“Such censorship, carried out most frequently by means of politically biased speech codes, more recently re-named ‘harassment’ codes, was, and remains, aimed at, in the words of the censors, protecting historically unrepresented and disadvantaged groups from harassment on the basis of gender, race, sexual orientation, and a number of other classifications.
“In practice, such censorship was used not against true harassment as we have long understood the common law and statutory meaning of that term, but against speech that might make the listener feel uncomfortable, perhaps unwelcome. . . .
“At some point all of us are going to have to tell college and university administrators and general counsel . . . :
When someone in the campus community utters words and ideas that some find offensive but which under no stretch of the imagination constitute a real threat or otherwise fall into a traditionally prohibited category of speech, then there is not only nothing to prosecute, but there is nothing to investigate. These are not, or at least should not be, difficult cases
In his Free For All weblog piece following up on the “Parody Flunks Out” article, Silverglate notes the column “provoked more of a [email] response than any of my columns in recent memory.” He again mentions that professors who usually had been the strongest advocates of free speech (like Alan Dershowitz and perhaps a few others) “voted for the Guidelines only because it was the best alternative in a situation that was rife with faculty and administration anger at free speech.” And he wonders whether others who refused to show up for the faculty vote at all, “were ‘purists’ for heroically boycotting the whole scene, or . . . simply threw in the towel and thereby enabled the censors.” In response to those who hope that the HLS faculty would offer “more opposition to the Guidelines had the parody arisen today rather than in 1992,” Harvey says:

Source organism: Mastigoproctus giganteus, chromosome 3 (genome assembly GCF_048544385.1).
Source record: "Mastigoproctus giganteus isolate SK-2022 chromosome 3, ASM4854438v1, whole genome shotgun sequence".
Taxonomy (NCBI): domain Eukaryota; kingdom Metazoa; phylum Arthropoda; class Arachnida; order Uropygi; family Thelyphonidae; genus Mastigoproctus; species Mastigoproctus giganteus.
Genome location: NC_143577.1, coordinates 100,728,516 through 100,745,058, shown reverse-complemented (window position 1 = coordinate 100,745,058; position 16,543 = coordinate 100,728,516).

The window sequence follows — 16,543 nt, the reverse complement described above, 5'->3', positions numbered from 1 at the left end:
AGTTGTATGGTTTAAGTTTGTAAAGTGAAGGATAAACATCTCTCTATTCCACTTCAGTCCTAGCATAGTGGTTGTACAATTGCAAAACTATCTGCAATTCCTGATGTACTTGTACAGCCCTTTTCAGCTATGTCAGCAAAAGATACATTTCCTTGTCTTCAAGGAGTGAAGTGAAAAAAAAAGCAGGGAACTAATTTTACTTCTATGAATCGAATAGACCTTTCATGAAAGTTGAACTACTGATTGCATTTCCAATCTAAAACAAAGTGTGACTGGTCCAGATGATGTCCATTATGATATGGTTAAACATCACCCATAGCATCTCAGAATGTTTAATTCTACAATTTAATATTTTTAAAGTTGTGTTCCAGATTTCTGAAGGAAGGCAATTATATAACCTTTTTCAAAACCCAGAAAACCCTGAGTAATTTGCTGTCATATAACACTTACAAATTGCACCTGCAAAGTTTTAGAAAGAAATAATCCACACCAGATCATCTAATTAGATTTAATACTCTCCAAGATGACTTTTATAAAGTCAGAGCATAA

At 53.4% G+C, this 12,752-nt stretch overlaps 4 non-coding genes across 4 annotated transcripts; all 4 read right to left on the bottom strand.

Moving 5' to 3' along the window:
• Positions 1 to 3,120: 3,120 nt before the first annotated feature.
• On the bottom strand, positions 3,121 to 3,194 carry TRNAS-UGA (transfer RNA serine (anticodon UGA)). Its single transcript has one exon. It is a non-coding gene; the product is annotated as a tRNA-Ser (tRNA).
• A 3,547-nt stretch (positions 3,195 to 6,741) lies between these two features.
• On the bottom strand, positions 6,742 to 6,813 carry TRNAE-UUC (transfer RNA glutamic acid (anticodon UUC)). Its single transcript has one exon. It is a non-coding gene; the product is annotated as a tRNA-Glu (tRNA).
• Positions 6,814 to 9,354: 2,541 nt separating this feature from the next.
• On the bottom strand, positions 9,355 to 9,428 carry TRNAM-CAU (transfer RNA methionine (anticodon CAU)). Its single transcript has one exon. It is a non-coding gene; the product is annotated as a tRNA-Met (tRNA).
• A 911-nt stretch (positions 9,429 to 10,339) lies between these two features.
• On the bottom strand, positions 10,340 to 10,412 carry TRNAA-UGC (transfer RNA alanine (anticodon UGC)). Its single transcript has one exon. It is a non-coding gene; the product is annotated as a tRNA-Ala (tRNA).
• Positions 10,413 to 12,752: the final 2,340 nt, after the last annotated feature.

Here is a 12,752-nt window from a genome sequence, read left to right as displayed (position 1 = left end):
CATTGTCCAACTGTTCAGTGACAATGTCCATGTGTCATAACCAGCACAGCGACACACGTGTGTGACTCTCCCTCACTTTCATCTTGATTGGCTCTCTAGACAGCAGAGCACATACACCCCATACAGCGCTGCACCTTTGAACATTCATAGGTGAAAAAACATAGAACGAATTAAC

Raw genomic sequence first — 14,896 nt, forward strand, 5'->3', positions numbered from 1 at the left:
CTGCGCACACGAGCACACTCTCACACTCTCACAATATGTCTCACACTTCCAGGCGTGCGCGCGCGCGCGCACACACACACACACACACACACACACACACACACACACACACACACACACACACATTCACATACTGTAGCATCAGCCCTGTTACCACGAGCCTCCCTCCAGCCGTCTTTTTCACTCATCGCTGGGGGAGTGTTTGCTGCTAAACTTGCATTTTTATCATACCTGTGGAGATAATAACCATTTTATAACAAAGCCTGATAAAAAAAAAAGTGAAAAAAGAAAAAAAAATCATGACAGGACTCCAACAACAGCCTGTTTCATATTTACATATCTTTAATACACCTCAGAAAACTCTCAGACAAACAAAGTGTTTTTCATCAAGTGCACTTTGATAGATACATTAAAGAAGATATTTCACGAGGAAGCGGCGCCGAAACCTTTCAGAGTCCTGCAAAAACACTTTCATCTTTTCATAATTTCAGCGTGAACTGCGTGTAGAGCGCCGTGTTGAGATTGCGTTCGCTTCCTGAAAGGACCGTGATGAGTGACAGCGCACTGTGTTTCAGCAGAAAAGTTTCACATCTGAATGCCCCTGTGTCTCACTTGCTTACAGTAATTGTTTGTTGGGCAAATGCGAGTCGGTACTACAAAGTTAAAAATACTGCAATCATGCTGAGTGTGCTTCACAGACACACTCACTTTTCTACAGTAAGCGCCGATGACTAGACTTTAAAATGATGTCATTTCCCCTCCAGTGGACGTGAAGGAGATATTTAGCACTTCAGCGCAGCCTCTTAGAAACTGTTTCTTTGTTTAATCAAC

.. “I wouldn’t bet on it. The small number of faculty members who opposed the Guidelines, including Dershowitz who voted for them, are much nearer to the end of their careers than to the beginning, and they are being replaced by younger faculty members whose fidelity to academic freedom in the face of a demand for politically-correct placating has not yet been sorely tested. The sad fact, in my estimation, remains: There are still things Harvard Law students could safely say in Harvard Square that they wouldn’t dare utter in Harvard Yard.”
One of the few bloggers who reacted to Silverglate’s column was Nathan, a college student at North Dakota State University, who writes at the Politically Incorrect Commentary weblog. In his post “The Death of Parody in Colleges and Universities” (Aug. 5, 2008), Nathan notes that “NDSU, the school I attend is also no stranger to demonizing satire and parody.” After describing relevant episodes, he concludes: